Do you think there’s quite a lot of bands out there pretending to be working class? Do you think people are crying out for a genuine band?

KiaranThere’s plenty of bands like that, but if you’re faking it you’ll get found out in the end. We’re certainly not faking it and we’re not pretending to be summat we’re not. In this day and age, a lot of bands need to have a gimmick and its not all about the music anymore. It’s like you’ve got be weird or crazy to get noticed and we’ve never really been into that. A good example of where we’re coming from is The Stereophonics. They’re a cool band- the main thing about them is the songs. They’ve got great songs, Kelly Jones is a great songwriter with a great voice and the band are timeless. We’ve always wanted to be one of them kind of bands and not just a short blast band who’re only around for one album- we’re in it for the long haul. We don’t wanna be one-hit wonders with one good tune either. When we do the album, we don’t want it to have just one big hit and all the rest are just album fillers. We wanna bring out album after album and have classics- be a massive band and see how big we can take it. There’s a lot of hype surrounding bands these days rather than just the tunes living up to it. When it comes down to it, the songs have gotta be good and that’s how we always see it. We never try and disguise it with distractions. We’ve always just gone at it and like I said, we wanna make albums where every tune is a classic.

After this short break, you’ve got 3 extra tour dates in April and then you’ve got some quite big  support slots and festival appearances lined up- what are you looking forward to most?

Kiaran—I’d say i’m looking forward to all of it really. I mean, I’m really looking forward to supporting Richard Ashcroft- not even just to support him, but to watch him myself and have a day out really. I’m looking forward to supporting DMA’s as well! Again, it’s not just cos we’re supporting them, but just to watch them as well. I’d say the most recent album that’s come out where I like every tune, is their album ‘Hills End’. I got into them, and its the most recent album I’ve bought where I’ve thought every tune was mint.

Are there any other bands that are on your radar at the moment?

Kiaran—Not really to be honest. I’ve been listening to DMA’s album, and Kings of Leon’s latest record ‘WALLS’.

This will be your first year at Sound City, but you’ve recently played at to a sell-out crowd at Liverpool’s O2 Academy as part of the tour- are you looking forward to getting back to Liverpool? Do you think you’ll have a decent crowd at Sound City?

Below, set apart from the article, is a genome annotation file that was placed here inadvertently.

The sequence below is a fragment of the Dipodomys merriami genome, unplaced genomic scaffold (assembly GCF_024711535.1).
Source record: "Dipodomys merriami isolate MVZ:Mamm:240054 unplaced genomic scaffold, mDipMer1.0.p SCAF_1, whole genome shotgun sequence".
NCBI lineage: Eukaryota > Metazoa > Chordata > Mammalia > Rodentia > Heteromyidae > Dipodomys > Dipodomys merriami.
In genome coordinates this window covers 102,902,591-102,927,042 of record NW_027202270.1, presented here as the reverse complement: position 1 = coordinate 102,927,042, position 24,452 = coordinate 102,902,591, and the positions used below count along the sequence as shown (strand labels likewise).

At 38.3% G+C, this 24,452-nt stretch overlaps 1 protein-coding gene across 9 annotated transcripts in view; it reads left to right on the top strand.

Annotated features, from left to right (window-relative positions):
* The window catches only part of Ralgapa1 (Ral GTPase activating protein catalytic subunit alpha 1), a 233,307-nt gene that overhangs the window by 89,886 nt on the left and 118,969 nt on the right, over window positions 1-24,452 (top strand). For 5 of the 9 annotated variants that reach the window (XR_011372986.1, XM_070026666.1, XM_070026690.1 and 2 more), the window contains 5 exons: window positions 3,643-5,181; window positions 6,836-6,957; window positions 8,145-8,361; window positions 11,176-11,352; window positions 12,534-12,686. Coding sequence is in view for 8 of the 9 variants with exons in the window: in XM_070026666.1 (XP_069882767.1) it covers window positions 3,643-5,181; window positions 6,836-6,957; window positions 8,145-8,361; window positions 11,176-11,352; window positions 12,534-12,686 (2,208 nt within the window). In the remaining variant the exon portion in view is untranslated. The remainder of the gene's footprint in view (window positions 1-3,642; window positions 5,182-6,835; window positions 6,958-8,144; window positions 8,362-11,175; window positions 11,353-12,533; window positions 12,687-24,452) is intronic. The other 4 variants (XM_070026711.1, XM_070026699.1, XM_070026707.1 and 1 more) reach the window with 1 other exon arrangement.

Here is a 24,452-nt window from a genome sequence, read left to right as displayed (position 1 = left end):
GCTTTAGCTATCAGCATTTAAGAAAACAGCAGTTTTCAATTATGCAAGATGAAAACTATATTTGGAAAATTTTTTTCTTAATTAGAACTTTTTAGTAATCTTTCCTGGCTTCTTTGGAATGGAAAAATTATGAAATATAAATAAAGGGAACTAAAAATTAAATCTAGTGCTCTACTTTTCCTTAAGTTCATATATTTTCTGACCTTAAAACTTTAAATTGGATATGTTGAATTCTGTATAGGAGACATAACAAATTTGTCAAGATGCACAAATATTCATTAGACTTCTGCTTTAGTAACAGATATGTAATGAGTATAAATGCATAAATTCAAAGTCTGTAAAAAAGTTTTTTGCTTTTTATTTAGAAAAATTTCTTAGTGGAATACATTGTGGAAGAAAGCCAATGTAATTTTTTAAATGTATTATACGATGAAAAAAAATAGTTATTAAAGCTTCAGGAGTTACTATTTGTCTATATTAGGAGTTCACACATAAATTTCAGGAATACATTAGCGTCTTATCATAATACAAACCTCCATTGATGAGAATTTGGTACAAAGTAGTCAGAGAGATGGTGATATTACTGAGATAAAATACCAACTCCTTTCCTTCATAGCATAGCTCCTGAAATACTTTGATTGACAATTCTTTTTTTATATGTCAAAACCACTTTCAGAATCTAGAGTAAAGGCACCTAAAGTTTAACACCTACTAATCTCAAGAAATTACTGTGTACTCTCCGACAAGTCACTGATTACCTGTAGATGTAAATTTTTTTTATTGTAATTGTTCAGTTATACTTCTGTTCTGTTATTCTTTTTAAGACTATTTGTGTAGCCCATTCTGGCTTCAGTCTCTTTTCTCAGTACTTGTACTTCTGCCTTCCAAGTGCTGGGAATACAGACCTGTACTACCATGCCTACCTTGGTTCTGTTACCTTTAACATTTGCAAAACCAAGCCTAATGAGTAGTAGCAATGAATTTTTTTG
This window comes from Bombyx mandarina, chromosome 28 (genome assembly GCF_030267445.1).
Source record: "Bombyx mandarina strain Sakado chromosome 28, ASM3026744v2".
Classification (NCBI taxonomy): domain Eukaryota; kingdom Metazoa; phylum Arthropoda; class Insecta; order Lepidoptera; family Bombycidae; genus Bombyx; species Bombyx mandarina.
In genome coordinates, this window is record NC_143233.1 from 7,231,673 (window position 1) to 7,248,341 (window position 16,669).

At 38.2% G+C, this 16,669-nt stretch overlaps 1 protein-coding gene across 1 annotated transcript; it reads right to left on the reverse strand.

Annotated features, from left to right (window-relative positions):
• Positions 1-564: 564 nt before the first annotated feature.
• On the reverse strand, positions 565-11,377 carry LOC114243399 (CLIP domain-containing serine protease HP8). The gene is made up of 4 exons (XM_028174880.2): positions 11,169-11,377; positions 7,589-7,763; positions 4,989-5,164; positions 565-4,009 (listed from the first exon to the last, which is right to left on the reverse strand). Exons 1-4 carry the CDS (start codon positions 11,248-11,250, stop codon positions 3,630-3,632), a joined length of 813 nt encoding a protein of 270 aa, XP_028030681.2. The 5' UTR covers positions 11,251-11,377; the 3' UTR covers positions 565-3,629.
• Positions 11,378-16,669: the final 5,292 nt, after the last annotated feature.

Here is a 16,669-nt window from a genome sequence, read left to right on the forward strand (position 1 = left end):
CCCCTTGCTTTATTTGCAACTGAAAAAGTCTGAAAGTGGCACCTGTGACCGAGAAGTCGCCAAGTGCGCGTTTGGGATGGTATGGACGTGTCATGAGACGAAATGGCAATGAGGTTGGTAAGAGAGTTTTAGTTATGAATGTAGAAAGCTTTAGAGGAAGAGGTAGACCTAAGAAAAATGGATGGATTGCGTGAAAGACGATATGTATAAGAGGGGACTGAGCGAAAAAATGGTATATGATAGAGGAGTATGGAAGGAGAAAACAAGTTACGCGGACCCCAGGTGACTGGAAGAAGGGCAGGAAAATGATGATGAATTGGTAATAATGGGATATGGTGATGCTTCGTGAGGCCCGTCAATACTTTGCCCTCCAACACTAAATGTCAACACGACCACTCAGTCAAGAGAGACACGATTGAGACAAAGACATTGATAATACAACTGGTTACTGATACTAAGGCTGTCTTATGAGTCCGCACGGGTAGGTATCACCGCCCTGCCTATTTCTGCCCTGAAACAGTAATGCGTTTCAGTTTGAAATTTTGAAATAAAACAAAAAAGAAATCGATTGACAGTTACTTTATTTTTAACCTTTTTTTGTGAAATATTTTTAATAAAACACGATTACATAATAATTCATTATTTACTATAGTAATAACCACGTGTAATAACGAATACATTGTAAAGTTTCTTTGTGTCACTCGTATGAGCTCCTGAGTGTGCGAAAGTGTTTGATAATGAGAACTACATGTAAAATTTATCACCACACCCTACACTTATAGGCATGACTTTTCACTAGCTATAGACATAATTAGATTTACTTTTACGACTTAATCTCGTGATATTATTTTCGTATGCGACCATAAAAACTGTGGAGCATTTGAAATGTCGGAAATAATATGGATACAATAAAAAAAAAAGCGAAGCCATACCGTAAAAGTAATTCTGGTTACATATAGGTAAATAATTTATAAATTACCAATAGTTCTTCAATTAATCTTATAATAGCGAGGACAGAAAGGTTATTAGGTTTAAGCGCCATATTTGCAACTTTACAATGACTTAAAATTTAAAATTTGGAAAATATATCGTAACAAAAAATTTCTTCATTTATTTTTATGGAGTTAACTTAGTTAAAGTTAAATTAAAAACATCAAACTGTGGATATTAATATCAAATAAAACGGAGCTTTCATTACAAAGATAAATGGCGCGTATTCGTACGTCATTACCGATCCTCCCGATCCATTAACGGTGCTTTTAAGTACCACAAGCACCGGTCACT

Kiaran—I think we will yeah. I know for a fact that we’re all buzzing to get back into Liverpool cos the last gig we did there were mad. I like Liverpool-its just a good place. It’s one of them places that when you get there you can feel a bit of a buzz. It’s got the history as well. We started out at a venue called The Bumper which was pretty small and a couple of gigs we did in Liverpool started out playing for nobody. But for the last one we sold out the O2 which is like 500-600 people, so yeah! Buzzin’!

You’re playing Sound City on the Sunday, which seems to be a bit of a celebration of guitar music- playing alongside the likes of The Kooks, The Cribs, Tim Burgess, Cabbage and Milburn- anyone in particular that you look forward to seeing?

Kiaran— I’m looking forward to seeing the Kooks, yeah! They’ve got some great tunes. The Cribs played the same year as us at Reading, so I saw them then.

What can we expect from The Sherlocks this year? Are you going to stick to your roots in guitar music or are you gonna fall off the wagon and go a bit crazy?

 Kiaran—We might go a bit crazy, but in a guitar music kinda way. We’re going mentally crazy with gigging and stuff. As bands progress they tend to get a bit more electronic- If we wanted to sound bigger, we’d always get musicians like a keyboard player or summat rather than a backing track. This year we’ll just be smashing our gigs.

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You can catch the Sherlock’s playing Liverpool’s Sound City on Sunday 28th May at Clarence Dock – Tickets HERE 

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Words Abi Small.

The post Liverpool Sound City Preview – Interview – The Sherlocks appeared first on The VPME.